The planet of Venus, which is the second closest planet to our sun, is actually a very scary place for humans. Its atmosphere is mostly carbon dioxide, and there are clouds that actually rain sulfuric acid. The surface there is just a yellow desert which has a few volcanoes that are countless times bigger than any that are found on our planet. The surface temperature there can reach levels of 860 degrees Fahrenheit. But in spite of these harsh conditions, Venus could be one of the preferable places in our solar system for people to live.
Living on a Hellish Planet
While it may not seem apparent at first, Venus is very similar to Earth as compared to the other planets within our solar system. This is why it is often called Earth’s “sister planet”. The gravity level there is about 90% of Earth’s, whereas the gravity on Mars is more like 38% of Earth’s level. This means that human muscles won’t atrophy, and human bones will not decalcify like they do in environments with low gravity. And physically, Venus is about same size as Earth, and it is the closest planet to Earth as well.
All of these facts is what makes Venus a juicy target for a potential colonization in the future. Of course, there are still all of those characteristics which are deadly to us humans. It is very hard to live in an atmosphere with all that carbon dioxide, without water, and that searing heat. And there’s the fact that if you stood on the surface of Venus, it would be like diving 3,000 feet underwater under the weight of its atmosphere. No doubt that the surface of Venus is very brutal. This is why we do not plan on living on the surface of Venus.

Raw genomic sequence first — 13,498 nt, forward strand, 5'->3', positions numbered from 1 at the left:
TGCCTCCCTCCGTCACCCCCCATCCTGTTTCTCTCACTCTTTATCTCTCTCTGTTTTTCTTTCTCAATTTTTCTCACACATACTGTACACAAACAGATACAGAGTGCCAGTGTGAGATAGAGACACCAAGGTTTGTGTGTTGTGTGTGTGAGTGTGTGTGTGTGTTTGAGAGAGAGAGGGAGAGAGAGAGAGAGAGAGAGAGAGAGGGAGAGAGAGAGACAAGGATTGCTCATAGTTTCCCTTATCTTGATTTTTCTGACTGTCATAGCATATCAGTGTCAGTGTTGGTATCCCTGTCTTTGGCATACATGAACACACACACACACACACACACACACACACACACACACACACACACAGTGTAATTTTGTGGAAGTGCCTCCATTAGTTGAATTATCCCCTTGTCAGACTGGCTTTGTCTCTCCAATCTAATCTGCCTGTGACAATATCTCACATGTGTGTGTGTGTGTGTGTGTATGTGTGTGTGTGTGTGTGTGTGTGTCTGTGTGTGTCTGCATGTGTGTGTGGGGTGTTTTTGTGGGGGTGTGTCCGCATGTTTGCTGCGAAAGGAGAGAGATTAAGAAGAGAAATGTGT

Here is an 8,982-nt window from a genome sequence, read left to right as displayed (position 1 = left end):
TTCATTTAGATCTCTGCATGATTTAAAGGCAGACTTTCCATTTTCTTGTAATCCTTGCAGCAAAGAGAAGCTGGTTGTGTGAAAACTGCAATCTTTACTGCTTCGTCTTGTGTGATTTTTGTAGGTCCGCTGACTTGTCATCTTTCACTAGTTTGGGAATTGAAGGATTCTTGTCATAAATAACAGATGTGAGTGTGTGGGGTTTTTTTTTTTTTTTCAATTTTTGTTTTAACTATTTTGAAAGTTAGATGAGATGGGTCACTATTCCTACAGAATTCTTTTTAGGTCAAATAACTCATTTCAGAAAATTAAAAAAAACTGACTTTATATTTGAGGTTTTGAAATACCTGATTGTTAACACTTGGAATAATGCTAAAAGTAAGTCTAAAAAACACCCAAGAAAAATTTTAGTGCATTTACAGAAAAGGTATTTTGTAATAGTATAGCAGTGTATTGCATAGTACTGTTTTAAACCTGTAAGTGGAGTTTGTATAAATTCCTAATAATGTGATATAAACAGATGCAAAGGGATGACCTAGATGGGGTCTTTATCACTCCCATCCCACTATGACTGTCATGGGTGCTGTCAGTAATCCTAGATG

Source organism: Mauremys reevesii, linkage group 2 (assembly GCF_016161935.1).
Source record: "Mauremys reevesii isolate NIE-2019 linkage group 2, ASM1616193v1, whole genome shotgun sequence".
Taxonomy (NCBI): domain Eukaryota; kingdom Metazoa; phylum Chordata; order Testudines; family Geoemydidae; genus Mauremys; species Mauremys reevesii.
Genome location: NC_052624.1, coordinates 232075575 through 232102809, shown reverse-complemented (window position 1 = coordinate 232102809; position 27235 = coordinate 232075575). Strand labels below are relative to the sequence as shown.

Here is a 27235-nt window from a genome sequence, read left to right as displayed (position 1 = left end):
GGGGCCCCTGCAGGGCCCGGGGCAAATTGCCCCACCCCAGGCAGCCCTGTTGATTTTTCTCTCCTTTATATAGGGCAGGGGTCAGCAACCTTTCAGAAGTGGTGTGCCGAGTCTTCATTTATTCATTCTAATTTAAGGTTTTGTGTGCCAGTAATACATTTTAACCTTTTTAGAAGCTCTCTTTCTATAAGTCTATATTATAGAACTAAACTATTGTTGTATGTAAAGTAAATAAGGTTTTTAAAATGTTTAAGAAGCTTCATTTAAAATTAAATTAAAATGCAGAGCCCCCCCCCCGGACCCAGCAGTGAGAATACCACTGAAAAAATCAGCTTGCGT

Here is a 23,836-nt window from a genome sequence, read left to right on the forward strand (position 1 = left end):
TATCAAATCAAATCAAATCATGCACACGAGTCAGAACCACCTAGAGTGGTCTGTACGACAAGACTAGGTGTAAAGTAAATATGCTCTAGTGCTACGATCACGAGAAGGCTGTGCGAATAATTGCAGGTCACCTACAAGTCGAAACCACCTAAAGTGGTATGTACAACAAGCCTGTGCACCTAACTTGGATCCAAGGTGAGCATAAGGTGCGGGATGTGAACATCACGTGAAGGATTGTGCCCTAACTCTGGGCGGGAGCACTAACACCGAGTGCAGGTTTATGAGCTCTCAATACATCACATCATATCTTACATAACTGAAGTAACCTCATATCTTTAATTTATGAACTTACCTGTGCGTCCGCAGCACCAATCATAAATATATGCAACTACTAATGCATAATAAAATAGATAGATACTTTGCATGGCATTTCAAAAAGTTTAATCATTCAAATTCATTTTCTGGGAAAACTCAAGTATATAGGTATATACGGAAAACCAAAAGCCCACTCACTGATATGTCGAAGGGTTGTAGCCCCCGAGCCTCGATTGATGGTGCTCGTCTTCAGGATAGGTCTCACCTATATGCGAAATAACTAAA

Instead, the vision is to have a hypothetical Venusian colony suspended by blimps that will float some 31 miles above the planet’s surface. Yes, this is very a farfetched scenario, but it is not completely science fiction. While there would be lots of obstacles associated with life over the surface of the planet Venus, it would actually be easier than starting a colony on Mars in several ways.
Life in the Clouds
In the upper atmosphere of Venus, the pressure there would be very close to that on Earth at sea level. Not only would people tolerate this environment very easily, a blimp there would be very easy to repair and not a catastrophic explosion as one might imagine.
This means that humans could work happily outside the habitat, as long as there is sufficient air to breathe and also protection from the sulfuric acid clouds. Acid rain may look like a huge problem, but there are plenty of materials available today that are resistant to such an acid—such as Teflon.
Now what about the lack of water? As it turns out, all those evil clouds made of acid actually provide an opportunity. Sulfuric acid is comprised of sulfur, hydrogen, and oxygen molecules. Using electrolysis, all these molecules could be separated and then recombined to create water, leaving behind only the sulfur to be discarded as a waste product. And since humans need lots of oxygen, Venus provides a huge abundance of nitrogen and carbon dioxide, which is then used to grow plants that will produce breathable air.
And finally, the atmosphere of Venus provides a shield against cosmic radiation. Mars actually has am extremely thin atmosphere and would be incapable of providing this benefit.